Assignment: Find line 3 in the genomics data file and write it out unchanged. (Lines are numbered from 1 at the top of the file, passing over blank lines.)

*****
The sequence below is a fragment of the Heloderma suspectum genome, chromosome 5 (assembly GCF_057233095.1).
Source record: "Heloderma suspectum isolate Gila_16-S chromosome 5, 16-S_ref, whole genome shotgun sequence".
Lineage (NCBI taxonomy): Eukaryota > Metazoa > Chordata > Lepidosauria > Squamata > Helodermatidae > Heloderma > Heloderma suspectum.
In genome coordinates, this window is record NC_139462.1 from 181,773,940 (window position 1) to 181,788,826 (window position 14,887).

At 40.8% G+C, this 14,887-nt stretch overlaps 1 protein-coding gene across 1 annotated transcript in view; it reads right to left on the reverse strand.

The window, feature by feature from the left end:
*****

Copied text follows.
Lineage (NCBI taxonomy): Eukaryota > Metazoa > Chordata > Lepidosauria > Squamata > Helodermatidae > Heloderma > Heloderma suspectum.